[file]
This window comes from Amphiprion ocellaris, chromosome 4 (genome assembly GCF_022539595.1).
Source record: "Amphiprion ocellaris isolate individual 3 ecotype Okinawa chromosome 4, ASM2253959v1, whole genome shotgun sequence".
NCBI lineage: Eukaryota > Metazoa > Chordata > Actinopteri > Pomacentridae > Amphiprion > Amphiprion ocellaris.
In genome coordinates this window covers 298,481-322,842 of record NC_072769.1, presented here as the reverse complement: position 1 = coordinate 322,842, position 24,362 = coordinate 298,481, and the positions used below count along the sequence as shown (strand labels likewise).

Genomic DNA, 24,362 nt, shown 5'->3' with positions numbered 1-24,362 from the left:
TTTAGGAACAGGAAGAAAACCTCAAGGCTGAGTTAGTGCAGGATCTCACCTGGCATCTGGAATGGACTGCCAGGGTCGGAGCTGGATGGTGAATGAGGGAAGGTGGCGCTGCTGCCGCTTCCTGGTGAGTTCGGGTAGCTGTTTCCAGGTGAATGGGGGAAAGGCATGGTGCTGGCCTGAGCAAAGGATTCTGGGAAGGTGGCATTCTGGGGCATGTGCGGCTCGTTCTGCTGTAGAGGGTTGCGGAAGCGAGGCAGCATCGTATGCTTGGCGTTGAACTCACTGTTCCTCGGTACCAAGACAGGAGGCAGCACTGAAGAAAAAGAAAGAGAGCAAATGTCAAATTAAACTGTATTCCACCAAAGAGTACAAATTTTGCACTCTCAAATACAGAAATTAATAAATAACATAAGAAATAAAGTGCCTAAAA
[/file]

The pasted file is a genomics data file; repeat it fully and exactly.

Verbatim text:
This window comes from Amphiprion ocellaris, chromosome 4 (genome assembly GCF_022539595.1).
Source record: "Amphiprion ocellaris isolate individual 3 ecotype Okinawa chromosome 4, ASM2253959v1, whole genome shotgun sequence".
NCBI lineage: Eukaryota > Metazoa > Chordata > Actinopteri > Pomacentridae > Amphiprion > Amphiprion ocellaris.
In genome coordinates this window covers 298,481-322,842 of record NC_072769.1, presented here as the reverse complement: position 1 = coordinate 322,842, position 24,362 = coordinate 298,481, and the positions used below count along the sequence as shown (strand labels likewise).

Genomic DNA, 24,362 nt, shown 5'->3' with positions numbered 1-24,362 from the left:
TTTAGGAACAGGAAGAAAACCTCAAGGCTGAGTTAGTGCAGGATCTCACCTGGCATCTGGAATGGACTGCCAGGGTCGGAGCTGGATGGTGAATGAGGGAAGGTGGCGCTGCTGCCGCTTCCTGGTGAGTTCGGGTAGCTGTTTCCAGGTGAATGGGGGAAAGGCATGGTGCTGGCCTGAGCAAAGGATTCTGGGAAGGTGGCATTCTGGGGCATGTGCGGCTCGTTCTGCTGTAGAGGGTTGCGGAAGCGAGGCAGCATCGTATGCTTGGCGTTGAACTCACTGTTCCTCGGTACCAAGACAGGAGGCAGCACTGAAGAAAAAGAAAGAGAGCAAATGTCAAATTAAACTGTATTCCACCAAAGAGTACAAATTTTGCACTCTCAAATACAGAAATTAATAAATAACATAAGAAATAAAGTGCCTAAAA